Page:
their signs, but while leaving, continued to aim a video camera at the
At Saturday morning's service a small group of
Soulforce volunteers gathered in
a circle outside the Cathedral as a protestor with a bullhorn walked around
the perimeter, shouting obscenities and calling people in the circle by name.
The Soulforce volunteers then formed two lines along the sidewalk to provide
a safe passage in and out of the building. Before police arrived to observe,
the protestor with the bullhorn walked along the lines, getting in people's
faces, shouting questions about their sex lives, and setting off the siren
behind their heads. As worshipers came and went, more people joined the
Soulforce lines, singing hymns loudly to drown out the protestors and allow
worshipers to pass safely in and out.
In the last few months we lost Rabbi Caryn Broitman, Rabbi Susan Marks, Rabbi
Brian Walt and Rabbi Lina Zerbarini who have all left the area, and we gained
the Rev. Frank Schaffer of
St. James UCC, Havertown,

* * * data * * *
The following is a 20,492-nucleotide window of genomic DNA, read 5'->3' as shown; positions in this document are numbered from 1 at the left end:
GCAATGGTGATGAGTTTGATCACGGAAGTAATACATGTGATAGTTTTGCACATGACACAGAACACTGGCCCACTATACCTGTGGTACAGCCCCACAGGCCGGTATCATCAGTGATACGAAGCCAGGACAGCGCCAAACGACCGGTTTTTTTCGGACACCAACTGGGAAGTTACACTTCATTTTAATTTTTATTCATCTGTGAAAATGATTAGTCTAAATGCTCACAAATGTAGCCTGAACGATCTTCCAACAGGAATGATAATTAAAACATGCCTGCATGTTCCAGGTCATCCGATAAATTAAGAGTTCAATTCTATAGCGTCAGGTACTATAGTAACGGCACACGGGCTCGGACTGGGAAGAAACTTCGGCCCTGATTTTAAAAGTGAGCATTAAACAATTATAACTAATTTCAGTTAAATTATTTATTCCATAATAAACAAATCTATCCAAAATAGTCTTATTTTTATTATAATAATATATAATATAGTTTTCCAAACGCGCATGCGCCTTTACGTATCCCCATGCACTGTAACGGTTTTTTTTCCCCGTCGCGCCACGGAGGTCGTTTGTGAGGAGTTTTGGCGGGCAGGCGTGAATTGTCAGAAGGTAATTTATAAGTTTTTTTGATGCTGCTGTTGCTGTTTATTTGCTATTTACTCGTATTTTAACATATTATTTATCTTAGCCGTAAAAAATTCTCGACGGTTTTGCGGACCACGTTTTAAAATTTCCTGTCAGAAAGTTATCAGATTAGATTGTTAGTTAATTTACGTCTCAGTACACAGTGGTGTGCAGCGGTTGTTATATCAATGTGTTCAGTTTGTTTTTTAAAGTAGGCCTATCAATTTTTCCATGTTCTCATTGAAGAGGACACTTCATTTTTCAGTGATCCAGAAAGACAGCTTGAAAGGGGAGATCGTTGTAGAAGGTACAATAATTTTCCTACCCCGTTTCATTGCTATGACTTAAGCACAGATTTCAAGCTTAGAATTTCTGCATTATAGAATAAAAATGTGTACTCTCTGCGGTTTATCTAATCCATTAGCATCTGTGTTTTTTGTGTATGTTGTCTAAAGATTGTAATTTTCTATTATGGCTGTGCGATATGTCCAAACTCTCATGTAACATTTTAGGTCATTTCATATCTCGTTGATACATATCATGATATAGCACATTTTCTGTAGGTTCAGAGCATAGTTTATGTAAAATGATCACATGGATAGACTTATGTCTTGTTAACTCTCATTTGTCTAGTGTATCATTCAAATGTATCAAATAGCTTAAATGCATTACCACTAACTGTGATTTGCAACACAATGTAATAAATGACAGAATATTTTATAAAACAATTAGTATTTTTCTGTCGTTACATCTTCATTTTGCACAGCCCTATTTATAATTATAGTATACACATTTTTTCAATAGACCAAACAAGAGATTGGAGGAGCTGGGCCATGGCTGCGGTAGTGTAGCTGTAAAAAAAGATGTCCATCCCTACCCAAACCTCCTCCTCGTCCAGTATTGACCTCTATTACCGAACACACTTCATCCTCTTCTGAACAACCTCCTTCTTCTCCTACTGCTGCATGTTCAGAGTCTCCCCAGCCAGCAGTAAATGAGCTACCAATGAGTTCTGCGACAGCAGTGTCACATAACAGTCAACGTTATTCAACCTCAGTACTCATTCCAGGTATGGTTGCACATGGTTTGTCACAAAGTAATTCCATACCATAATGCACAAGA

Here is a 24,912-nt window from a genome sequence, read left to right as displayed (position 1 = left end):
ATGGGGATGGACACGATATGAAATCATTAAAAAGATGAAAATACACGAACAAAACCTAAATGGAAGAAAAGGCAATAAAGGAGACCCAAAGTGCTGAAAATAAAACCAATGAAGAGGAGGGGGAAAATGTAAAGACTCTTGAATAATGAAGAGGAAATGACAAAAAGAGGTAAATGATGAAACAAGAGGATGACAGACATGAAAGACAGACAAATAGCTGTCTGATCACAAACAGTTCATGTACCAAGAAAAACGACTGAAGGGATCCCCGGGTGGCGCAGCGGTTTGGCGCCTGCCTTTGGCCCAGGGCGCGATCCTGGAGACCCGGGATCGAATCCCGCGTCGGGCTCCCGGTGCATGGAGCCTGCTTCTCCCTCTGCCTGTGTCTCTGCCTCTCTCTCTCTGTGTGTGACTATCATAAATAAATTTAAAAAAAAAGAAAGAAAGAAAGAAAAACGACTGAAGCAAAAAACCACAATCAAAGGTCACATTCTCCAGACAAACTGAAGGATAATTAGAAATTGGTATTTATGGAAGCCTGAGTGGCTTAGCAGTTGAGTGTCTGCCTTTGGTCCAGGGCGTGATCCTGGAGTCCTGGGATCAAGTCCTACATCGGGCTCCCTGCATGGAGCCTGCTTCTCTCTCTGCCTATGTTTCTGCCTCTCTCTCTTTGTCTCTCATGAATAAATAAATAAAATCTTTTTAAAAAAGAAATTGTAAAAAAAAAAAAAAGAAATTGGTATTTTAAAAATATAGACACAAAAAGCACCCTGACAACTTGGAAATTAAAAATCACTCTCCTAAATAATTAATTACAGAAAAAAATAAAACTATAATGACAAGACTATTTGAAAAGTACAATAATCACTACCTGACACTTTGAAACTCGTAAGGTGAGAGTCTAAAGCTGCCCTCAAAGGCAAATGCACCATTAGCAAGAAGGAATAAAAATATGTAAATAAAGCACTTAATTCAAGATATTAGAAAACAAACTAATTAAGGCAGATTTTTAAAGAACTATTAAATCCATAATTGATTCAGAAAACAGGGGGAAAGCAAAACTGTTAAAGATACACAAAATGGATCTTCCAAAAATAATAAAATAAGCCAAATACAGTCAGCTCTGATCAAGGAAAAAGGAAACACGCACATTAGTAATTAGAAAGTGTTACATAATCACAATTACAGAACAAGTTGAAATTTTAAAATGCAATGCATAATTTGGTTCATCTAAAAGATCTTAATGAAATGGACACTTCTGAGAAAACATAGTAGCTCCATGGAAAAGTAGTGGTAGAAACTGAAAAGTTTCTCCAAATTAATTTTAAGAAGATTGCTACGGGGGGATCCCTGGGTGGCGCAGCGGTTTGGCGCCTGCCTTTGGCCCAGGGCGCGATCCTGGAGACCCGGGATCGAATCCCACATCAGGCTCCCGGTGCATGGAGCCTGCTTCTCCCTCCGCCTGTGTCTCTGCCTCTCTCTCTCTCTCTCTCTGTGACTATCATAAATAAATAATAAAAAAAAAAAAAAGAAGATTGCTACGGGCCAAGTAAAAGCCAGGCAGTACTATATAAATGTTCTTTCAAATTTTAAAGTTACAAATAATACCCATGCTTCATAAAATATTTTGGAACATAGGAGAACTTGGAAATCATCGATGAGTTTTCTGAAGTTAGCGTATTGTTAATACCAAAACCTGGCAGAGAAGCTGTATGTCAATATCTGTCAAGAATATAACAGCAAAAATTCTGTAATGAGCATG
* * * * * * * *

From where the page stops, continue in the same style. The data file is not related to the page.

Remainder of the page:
and the Rev. Christine Paules of
St. Luke's UCC, Philadelphia.
Please call us to discuss joining the letterhead.
Evangelical Lutheran Church in America
Despite attempts by anti-GLBT organizations and people within the
denomination to derail or delay the process, the
Evangelical Lutheran Church in America
Churchwide Assembly voted to stick to their schedule leading to a final
report on homosexuality in 2005, and to continue a relationship with the
Episcopal Church, USA.
Soulforce volunteers stood vigil
throughout at the invitation of the Lutheran Alliance for Full Participation;
both groups were prepared to conduct acts of non-violent civil disobedience
if the study had been delayed.
Episcopal Church, USA
Soulforce of the Twin Cities
stood vigil outside the
General Convention in Minneapolis during Bishop Robinson's ratification vote
in August. In addition to ratifying Bishop Robinson's election in what was
likely the first such vote covered by CNN, the General Convention passed
resolution C051, "Blessing of Committed Same-Gender Relationships," which
caused quite a lot of confusion in the media.
The resolution did not call for the creation of a specific rite, but
recognized "that local faith communities are operating within the bounds of
our common life as they explore and experience liturgies celebrating and
blessing same-sex unions." The Presiding Bishop was also directed to
oversee creation of resources to help the church in a process of continued
prayer, study and discernment.
Immediately after the vote it was reported both that the Bishops had voted